I've got a few things on my writing to-do list right now: I'm working on a novel, I have a flash-fiction piece set aside for future editing before I decide where to submit it, and of course there's Letter From Your Girl, which requires tweaking, but as I mentioned yesterday I'm giving it a few days, maybe longer, for my maturity and professional detachment to kick back in after the critique I received set off all of my defensive alarms. There was a time when I didn't take feedback personally...before I became a writer.
Anyway, I decided I should work on my novel. It's been a few days since I've tackled it, and leaving it for too long can cause me to lose the flow. Problem, I've hit a little wall as far as what I think should happen next. There is no magic solution to this. Normally it's just a matter of sitting down and starting, and eventually something comes even if it's only a place holder until a better idea replaces it. This time when I sat down, I was overcome with a very persistent urge to go back to the beginning and edit what I've already written. My rationale being, by the time I finish doing that I'll know what I want to have happen next.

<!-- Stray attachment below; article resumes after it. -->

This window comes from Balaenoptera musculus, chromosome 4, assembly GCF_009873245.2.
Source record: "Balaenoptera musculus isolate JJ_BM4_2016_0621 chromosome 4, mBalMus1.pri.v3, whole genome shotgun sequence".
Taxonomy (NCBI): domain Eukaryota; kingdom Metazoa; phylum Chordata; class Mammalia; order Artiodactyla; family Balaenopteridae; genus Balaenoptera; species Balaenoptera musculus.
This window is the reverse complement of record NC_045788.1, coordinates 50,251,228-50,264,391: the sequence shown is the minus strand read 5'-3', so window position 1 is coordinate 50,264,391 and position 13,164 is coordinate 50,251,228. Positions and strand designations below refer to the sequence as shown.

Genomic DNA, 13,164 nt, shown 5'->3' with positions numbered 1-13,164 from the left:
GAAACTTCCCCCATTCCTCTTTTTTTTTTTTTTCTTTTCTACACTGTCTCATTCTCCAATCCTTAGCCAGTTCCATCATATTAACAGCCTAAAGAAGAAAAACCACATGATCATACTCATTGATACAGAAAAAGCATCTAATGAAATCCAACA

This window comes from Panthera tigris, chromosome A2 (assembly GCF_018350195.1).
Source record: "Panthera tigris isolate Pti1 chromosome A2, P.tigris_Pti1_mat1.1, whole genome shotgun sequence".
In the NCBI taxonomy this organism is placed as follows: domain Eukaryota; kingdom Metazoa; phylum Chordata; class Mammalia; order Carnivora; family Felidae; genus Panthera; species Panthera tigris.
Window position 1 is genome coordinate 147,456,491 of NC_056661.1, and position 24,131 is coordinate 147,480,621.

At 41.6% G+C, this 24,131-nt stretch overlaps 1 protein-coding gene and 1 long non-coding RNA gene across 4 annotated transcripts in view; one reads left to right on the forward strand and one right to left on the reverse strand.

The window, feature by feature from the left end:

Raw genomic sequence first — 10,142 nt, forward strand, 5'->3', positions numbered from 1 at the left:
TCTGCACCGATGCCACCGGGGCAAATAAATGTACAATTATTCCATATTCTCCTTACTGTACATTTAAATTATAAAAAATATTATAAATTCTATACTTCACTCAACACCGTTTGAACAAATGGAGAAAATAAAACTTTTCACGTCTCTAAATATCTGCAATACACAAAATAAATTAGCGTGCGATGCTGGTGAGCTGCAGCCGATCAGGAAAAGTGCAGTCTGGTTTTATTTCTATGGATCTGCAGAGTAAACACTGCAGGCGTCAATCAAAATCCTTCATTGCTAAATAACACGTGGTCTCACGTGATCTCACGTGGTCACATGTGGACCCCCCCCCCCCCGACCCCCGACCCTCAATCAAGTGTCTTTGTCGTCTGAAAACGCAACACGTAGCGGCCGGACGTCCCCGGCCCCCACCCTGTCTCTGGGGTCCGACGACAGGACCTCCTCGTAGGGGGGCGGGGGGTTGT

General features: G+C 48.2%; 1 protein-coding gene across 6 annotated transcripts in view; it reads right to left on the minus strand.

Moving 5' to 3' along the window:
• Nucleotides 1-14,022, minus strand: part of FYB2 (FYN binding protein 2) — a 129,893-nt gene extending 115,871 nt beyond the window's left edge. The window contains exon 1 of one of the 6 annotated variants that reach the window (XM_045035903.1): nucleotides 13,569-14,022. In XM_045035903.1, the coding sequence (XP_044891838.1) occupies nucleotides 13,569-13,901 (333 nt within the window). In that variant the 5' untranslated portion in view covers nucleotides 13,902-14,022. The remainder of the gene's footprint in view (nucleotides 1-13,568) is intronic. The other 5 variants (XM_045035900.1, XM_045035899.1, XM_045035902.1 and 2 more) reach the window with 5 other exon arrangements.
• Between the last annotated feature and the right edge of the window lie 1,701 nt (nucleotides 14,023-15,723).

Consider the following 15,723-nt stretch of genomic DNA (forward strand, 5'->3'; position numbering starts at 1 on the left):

Sounds logical. The thing is, any site where you can find writing tips advises against this. They say 'write first, edit later' for the very simple, and true, reason that the write-edit-write-edit cycle can become an endless, inescapable loop. I know this. Still, half of my brain wanted to progress the story, the other half wanted to edit.
The tug-of-war came out a tie. Result: neither story progression nor editing occurred. I wondered over to youtube for a while, played my guitar a little--yes my life is very tough these days--made some lunch. And, of course, played with the cats:
The curser on the page didn't budge.
Finally, in danger of wasting the entire day, I gave up on the novel and abandoned the official to-do list all together. Instead, I went to my unfinished-stories folder and picked out another piece I had started a while ago, but abandoned, and managed to move that story forward by a few hundred words. Not much, and I have no plans for what I'll do with it when it's finished, but some writing got done and that makes for a good day.